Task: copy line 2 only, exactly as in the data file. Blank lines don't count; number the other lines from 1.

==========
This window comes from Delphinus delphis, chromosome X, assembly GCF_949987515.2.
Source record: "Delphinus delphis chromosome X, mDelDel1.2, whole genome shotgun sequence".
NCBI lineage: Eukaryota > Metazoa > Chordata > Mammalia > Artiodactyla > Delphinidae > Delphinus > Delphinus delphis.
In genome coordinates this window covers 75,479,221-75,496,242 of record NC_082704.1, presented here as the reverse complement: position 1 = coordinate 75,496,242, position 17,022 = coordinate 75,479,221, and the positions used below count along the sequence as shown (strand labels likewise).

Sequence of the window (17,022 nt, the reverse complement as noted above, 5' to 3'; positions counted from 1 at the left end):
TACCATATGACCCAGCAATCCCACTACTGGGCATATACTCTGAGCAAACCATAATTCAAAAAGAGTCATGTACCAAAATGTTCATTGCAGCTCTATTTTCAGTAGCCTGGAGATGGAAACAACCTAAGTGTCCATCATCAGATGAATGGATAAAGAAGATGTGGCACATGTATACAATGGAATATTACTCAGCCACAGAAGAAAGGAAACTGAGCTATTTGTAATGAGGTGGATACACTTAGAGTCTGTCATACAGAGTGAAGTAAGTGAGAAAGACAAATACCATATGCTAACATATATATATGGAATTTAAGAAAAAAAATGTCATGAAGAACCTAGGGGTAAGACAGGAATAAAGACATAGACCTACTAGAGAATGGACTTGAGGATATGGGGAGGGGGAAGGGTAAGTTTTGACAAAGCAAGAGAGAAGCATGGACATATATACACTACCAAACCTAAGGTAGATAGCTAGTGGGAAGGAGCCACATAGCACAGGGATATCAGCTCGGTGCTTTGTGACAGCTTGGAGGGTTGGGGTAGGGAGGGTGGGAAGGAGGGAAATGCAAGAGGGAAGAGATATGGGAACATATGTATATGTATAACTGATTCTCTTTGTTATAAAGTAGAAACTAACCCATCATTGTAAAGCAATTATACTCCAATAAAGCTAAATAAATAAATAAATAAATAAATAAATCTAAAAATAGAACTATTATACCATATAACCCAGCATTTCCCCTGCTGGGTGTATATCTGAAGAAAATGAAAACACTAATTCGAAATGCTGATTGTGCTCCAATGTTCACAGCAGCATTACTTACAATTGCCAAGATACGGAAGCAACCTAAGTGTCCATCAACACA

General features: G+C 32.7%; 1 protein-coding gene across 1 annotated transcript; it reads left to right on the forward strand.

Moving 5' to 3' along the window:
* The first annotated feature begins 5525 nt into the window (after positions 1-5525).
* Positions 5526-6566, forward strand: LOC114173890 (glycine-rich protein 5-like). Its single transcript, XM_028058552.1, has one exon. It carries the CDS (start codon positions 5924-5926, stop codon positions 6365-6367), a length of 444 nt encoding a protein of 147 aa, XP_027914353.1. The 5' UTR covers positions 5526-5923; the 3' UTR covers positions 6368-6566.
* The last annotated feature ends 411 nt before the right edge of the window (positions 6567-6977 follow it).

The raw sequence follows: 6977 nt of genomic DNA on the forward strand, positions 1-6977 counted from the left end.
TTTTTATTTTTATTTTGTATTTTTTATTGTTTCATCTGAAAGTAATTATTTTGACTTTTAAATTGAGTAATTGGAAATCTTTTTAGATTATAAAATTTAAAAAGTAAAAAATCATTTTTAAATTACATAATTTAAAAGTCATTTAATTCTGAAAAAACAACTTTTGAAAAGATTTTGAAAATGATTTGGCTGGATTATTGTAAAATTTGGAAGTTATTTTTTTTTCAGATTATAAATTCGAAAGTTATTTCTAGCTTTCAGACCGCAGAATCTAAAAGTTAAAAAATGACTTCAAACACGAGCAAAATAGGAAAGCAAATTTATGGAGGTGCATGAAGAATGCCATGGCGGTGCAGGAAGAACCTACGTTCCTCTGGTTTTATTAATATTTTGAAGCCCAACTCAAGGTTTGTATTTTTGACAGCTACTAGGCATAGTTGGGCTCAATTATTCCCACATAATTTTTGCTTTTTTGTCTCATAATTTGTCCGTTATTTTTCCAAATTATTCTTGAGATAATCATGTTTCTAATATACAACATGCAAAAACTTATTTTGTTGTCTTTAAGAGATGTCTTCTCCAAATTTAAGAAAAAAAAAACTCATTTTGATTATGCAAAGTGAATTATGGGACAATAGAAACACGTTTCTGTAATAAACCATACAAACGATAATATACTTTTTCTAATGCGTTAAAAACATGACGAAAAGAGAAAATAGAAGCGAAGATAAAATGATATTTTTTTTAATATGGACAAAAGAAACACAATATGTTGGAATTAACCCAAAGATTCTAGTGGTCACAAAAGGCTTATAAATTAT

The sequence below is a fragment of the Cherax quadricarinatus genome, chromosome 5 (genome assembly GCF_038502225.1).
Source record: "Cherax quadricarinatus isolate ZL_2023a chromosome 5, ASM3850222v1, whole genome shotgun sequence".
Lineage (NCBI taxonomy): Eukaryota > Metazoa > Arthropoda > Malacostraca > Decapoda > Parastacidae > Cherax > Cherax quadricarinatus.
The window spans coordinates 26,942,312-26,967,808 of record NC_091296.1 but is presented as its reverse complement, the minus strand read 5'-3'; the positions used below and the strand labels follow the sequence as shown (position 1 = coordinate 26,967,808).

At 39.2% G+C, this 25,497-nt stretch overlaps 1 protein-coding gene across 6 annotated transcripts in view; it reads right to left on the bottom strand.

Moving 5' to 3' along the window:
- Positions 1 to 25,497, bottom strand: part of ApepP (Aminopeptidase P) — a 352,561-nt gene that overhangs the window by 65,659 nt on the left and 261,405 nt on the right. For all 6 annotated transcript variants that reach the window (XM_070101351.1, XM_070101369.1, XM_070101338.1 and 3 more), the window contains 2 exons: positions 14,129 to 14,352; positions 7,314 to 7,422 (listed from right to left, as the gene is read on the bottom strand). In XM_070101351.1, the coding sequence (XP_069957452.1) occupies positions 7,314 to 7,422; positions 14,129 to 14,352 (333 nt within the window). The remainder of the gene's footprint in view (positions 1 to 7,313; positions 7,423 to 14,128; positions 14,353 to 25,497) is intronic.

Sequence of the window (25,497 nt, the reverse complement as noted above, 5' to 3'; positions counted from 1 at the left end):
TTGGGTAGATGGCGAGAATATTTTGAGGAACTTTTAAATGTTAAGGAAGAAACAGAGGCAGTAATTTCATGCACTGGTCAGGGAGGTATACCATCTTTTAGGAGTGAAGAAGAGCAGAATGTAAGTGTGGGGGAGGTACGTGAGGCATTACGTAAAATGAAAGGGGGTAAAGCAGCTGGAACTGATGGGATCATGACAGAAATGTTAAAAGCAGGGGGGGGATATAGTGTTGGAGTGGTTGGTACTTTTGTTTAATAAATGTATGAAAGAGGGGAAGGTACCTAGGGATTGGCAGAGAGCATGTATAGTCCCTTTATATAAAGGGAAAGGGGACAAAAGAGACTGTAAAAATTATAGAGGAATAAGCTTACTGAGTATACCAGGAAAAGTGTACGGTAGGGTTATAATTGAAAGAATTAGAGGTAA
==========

Source record: "Delphinus delphis chromosome X, mDelDel1.2, whole genome shotgun sequence".